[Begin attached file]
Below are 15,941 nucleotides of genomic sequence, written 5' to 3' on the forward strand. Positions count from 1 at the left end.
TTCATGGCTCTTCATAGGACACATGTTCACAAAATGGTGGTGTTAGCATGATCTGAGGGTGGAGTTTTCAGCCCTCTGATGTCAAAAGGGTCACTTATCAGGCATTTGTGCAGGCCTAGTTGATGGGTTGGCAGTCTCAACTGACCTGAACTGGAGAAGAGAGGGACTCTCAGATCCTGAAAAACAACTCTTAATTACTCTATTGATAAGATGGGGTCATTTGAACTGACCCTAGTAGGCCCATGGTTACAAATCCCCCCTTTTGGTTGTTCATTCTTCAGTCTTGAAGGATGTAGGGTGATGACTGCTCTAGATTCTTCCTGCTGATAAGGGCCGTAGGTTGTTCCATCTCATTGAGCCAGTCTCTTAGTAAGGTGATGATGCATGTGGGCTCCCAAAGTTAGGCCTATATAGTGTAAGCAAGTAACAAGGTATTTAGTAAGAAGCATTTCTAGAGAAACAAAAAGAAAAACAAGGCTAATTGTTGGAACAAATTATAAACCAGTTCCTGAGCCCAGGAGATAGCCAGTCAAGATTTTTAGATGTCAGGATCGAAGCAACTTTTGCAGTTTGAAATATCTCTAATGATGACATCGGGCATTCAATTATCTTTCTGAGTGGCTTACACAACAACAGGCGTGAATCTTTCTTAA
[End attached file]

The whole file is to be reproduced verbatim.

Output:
Below are 15,941 nucleotides of genomic sequence, written 5' to 3' on the forward strand. Positions count from 1 at the left end.
TTCATGGCTCTTCATAGGACACATGTTCACAAAATGGTGGTGTTAGCATGATCTGAGGGTGGAGTTTTCAGCCCTCTGATGTCAAAAGGGTCACTTATCAGGCATTTGTGCAGGCCTAGTTGATGGGTTGGCAGTCTCAACTGACCTGAACTGGAGAAGAGAGGGACTCTCAGATCCTGAAAAACAACTCTTAATTACTCTATTGATAAGATGGGGTCATTTGAACTGACCCTAGTAGGCCCATGGTTACAAATCCCCCCTTTTGGTTGTTCATTCTTCAGTCTTGAAGGATGTAGGGTGATGACTGCTCTAGATTCTTCCTGCTGATAAGGGCCGTAGGTTGTTCCATCTCATTGAGCCAGTCTCTTAGTAAGGTGATGATGCATGTGGGCTCCCAAAGTTAGGCCTATATAGTGTAAGCAAGTAACAAGGTATTTAGTAAGAAGCATTTCTAGAGAAACAAAAAGAAAAACAAGGCTAATTGTTGGAACAAATTATAAACCAGTTCCTGAGCCCAGGAGATAGCCAGTCAAGATTTTTAGATGTCAGGATCGAAGCAACTTTTGCAGTTTGAAATATCTCTAATGATGACATCGGGCATTCAATTATCTTTCTGAGTGGCTTACACAACAACAGGCGTGAATCTTTCTTAA